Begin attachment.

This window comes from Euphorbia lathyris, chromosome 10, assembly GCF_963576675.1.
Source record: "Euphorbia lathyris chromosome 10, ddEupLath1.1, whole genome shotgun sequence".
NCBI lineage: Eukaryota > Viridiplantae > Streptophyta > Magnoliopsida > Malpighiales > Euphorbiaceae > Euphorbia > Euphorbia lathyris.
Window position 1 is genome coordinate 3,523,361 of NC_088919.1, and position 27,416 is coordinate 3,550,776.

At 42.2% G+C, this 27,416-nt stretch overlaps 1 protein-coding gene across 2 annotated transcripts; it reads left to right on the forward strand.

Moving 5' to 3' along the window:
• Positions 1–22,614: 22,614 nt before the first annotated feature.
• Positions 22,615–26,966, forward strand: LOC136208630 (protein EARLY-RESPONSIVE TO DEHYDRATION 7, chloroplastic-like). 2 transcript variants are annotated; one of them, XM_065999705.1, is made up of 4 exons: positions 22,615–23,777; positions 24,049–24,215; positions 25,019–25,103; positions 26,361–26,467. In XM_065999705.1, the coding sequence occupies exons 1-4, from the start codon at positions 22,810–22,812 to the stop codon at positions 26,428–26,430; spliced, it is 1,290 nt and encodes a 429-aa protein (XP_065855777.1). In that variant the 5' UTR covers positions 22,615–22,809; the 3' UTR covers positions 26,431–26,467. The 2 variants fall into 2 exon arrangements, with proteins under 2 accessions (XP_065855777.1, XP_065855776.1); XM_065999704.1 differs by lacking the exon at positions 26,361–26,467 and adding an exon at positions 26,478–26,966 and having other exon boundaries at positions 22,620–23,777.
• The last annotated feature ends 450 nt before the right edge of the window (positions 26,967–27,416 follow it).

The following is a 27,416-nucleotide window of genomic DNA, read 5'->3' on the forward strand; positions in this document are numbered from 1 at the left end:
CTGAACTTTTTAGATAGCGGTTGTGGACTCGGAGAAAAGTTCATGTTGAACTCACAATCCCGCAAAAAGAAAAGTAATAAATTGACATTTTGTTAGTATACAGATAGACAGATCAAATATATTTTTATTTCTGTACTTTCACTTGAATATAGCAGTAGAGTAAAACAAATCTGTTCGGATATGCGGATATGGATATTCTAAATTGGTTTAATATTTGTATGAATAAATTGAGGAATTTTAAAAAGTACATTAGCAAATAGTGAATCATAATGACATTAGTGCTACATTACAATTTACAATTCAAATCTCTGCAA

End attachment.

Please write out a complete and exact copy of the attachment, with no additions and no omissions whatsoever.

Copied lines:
This window comes from Euphorbia lathyris, chromosome 10, assembly GCF_963576675.1.
Source record: "Euphorbia lathyris chromosome 10, ddEupLath1.1, whole genome shotgun sequence".
NCBI lineage: Eukaryota > Viridiplantae > Streptophyta > Magnoliopsida > Malpighiales > Euphorbiaceae > Euphorbia > Euphorbia lathyris.
Window position 1 is genome coordinate 3,523,361 of NC_088919.1, and position 27,416 is coordinate 3,550,776.

At 42.2% G+C, this 27,416-nt stretch overlaps 1 protein-coding gene across 2 annotated transcripts; it reads left to right on the forward strand.

Moving 5' to 3' along the window:
• Positions 1–22,614: 22,614 nt before the first annotated feature.
• Positions 22,615–26,966, forward strand: LOC136208630 (protein EARLY-RESPONSIVE TO DEHYDRATION 7, chloroplastic-like). 2 transcript variants are annotated; one of them, XM_065999705.1, is made up of 4 exons: positions 22,615–23,777; positions 24,049–24,215; positions 25,019–25,103; positions 26,361–26,467. In XM_065999705.1, the coding sequence occupies exons 1-4, from the start codon at positions 22,810–22,812 to the stop codon at positions 26,428–26,430; spliced, it is 1,290 nt and encodes a 429-aa protein (XP_065855777.1). In that variant the 5' UTR covers positions 22,615–22,809; the 3' UTR covers positions 26,431–26,467. The 2 variants fall into 2 exon arrangements, with proteins under 2 accessions (XP_065855777.1, XP_065855776.1); XM_065999704.1 differs by lacking the exon at positions 26,361–26,467 and adding an exon at positions 26,478–26,966 and having other exon boundaries at positions 22,620–23,777.
• The last annotated feature ends 450 nt before the right edge of the window (positions 26,967–27,416 follow it).

The following is a 27,416-nucleotide window of genomic DNA, read 5'->3' on the forward strand; positions in this document are numbered from 1 at the left end:
CTGAACTTTTTAGATAGCGGTTGTGGACTCGGAGAAAAGTTCATGTTGAACTCACAATCCCGCAAAAAGAAAAGTAATAAATTGACATTTTGTTAGTATACAGATAGACAGATCAAATATATTTTTATTTCTGTACTTTCACTTGAATATAGCAGTAGAGTAAAACAAATCTGTTCGGATATGCGGATATGGATATTCTAAATTGGTTTAATATTTGTATGAATAAATTGAGGAATTTTAAAAAGTACATTAGCAAATAGTGAATCATAATGACATTAGTGCTACATTACAATTTACAATTCAAATCTCTGCAA